Stanford pediatrician answers COVID-19 vaccine questions

As the Delta variant causes a nationwide increase in COVID-19 cases, the importance of vaccines in preventing disease and death from the disease is becoming increasingly clear. That’s why Yvonne Maldonado, MD, a pediatric infectious disease expert at Stanford Medicine, is participating in a campaign led by the Kaiser Family Foundation and the American Academy of Pediatrics to answer parental questions about COVID-19 vaccines.

In a series of short FAQ videos, Maldonado and two other pediatricians discuss the safety and efficacy of the vaccines, the need for everyone 12 years and older to be vaccinated, and the status of ongoing clinical trials of COVID-19 vaccines for younger children.

The videos are part of a campaign called The Conversation/La Conversacion presented by a Kaiser Family Foundation public information initiative called Greater than COVID, which is sharing facts about the pandemic, especially with people in medically disadvantaged populations.

Courtesy of Greater Than COVID/Kaiser Family Foundation

This is familiar territory for Maldonado: She leads Stanford’s participation in the pediatric clinical trials of the Pfizer-BioNTech COVID-19 vaccine and has been a key leader in many aspects of Stanford Medicine’s pandemic response.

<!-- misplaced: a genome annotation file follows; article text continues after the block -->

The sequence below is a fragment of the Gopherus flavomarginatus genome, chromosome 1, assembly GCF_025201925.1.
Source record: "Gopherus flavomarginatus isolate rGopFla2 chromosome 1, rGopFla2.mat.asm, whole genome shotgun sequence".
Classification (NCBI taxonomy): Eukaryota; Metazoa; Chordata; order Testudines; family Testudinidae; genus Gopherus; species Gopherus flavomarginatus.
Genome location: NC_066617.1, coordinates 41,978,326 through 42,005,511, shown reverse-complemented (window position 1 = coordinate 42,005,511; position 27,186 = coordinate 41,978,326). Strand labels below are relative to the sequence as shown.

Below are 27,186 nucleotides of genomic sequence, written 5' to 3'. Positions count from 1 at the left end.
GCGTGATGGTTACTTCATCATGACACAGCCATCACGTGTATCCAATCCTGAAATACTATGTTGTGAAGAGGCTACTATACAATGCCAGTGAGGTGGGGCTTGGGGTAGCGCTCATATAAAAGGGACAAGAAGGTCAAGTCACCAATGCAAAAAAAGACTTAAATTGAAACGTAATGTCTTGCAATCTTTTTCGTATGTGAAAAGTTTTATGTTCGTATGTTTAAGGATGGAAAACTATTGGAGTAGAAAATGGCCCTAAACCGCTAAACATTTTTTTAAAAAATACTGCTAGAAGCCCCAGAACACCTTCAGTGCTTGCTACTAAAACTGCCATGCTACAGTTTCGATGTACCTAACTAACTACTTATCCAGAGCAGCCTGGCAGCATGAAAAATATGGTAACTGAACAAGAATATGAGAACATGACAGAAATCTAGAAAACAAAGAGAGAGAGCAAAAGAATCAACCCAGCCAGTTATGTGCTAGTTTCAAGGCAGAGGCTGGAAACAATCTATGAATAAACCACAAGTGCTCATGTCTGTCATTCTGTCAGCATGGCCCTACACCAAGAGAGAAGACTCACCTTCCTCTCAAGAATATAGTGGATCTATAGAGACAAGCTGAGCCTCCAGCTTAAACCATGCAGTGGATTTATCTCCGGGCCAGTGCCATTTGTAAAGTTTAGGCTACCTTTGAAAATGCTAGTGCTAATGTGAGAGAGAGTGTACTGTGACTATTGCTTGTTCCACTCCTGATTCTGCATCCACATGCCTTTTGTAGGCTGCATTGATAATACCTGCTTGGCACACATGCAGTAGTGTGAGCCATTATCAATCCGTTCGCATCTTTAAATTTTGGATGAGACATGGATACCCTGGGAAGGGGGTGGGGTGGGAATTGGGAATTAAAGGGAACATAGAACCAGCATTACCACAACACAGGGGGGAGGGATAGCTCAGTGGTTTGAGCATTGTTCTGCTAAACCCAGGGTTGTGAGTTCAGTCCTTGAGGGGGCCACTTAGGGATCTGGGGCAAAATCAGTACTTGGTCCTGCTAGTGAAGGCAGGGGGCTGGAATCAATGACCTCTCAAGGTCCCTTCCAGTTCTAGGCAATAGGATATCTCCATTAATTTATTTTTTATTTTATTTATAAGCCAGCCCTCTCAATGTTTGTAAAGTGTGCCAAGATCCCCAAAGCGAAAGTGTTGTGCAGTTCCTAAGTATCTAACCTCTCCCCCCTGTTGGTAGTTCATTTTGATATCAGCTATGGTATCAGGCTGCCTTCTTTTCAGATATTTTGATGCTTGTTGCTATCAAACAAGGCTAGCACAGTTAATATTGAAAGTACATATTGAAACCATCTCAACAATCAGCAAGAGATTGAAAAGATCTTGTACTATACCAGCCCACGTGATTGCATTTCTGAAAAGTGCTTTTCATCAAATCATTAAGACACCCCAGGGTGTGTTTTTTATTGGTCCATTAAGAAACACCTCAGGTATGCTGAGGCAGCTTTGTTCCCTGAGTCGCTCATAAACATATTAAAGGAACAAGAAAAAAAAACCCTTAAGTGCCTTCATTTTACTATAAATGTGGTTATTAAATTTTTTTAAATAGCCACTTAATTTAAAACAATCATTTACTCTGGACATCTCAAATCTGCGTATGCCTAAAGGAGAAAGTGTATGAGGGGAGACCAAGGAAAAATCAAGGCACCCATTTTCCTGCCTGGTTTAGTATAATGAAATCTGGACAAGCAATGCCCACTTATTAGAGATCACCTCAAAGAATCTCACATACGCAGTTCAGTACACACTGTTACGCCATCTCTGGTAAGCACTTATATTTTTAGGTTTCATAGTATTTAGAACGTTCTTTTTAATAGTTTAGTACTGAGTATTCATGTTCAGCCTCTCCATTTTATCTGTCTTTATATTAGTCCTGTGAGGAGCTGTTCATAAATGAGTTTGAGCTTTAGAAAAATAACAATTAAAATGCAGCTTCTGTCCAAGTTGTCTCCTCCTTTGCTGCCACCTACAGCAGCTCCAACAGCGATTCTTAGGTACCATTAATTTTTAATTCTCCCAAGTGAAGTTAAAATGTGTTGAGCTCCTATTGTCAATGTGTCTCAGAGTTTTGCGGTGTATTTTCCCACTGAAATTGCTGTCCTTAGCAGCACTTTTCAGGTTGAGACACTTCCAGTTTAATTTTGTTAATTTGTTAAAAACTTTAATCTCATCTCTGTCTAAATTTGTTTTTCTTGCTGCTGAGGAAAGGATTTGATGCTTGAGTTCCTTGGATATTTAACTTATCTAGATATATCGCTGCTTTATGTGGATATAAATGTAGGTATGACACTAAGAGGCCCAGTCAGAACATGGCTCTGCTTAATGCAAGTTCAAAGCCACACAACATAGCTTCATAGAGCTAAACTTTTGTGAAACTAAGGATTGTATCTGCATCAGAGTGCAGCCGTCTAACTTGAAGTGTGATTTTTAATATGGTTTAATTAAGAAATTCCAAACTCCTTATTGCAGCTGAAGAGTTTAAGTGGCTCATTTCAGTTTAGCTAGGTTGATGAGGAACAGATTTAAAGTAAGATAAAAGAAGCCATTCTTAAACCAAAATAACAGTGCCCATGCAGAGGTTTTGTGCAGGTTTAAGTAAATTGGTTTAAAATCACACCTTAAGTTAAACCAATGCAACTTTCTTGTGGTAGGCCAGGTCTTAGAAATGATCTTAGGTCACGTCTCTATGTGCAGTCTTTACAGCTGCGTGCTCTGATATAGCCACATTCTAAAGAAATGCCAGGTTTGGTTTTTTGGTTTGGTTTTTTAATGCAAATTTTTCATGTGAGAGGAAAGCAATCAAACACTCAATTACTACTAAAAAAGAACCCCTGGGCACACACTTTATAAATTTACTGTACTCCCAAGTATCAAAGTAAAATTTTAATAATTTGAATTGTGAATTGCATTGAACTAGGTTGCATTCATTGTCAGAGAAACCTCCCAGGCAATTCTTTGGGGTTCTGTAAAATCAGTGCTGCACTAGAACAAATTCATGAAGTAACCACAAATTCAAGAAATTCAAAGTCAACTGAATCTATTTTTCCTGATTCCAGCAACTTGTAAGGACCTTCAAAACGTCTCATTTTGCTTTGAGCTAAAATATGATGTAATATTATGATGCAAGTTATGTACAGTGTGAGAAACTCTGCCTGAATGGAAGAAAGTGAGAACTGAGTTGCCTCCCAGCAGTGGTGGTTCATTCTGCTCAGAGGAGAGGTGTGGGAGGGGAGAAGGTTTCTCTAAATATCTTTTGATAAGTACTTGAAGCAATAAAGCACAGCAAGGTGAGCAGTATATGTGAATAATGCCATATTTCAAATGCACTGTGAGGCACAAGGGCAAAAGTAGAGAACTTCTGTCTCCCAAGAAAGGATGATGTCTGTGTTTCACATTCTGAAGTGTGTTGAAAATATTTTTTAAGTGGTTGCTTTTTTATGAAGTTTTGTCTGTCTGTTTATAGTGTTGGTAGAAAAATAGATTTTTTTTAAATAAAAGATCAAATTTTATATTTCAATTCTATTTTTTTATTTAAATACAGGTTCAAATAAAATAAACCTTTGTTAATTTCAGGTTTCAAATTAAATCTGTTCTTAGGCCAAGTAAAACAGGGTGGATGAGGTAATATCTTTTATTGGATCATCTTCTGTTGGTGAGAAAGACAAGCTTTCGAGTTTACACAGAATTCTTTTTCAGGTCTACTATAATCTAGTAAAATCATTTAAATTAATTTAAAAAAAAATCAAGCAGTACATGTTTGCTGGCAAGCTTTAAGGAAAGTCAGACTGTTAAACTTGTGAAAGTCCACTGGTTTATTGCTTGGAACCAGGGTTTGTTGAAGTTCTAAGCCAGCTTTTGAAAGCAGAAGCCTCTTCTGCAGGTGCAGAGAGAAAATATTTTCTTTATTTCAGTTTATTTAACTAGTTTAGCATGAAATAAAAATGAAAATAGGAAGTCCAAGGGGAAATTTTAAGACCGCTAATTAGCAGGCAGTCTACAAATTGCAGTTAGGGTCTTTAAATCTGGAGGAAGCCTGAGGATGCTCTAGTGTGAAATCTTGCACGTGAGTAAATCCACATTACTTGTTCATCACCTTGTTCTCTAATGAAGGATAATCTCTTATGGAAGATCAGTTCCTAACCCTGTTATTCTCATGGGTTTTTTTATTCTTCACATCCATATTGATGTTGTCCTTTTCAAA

The videos feature pediatricians because parents have a lot of confidence in them, according to a press release from the American Academy of Pediatrics:

“With the increase in COVID cases as children return to school, many parents are concerned about how best to protect their families. Parents trust pediatricians more than anyone else when it comes to information about vaccinating their children. This campaign provides resources that build on that trust,” said KFF president and CEO Drew Altman.

According to recent findings from the KFF COVID-19 Vaccine Monitor, pediatricians are the main reliable source of information about COVID-19 for parents. Of the parents of teens who have discussed the vaccine with their pediatrician, most say the doctor has recommended their child get vaccinated, and three-quarters of those whose pediatrician has recommended vaccination say their child has had at least one shot got.

The full video series is now available online and will be promoted on Stanford Medicine’s social media channels in the coming weeks. The experts hope that accessible, easy-to-understand, factual information about COVID-19 and vaccines will help parents feel more comfortable vaccinating their children once they become eligible.

“I have no doubt that we absolutely need vaccines for children,” Maldonado said in the press release. “We know that vaccines are the most effective public health intervention to keep all populations safe and healthy.”

Photo courtesy of Greater Than COVID/Kaiser Family Foundation

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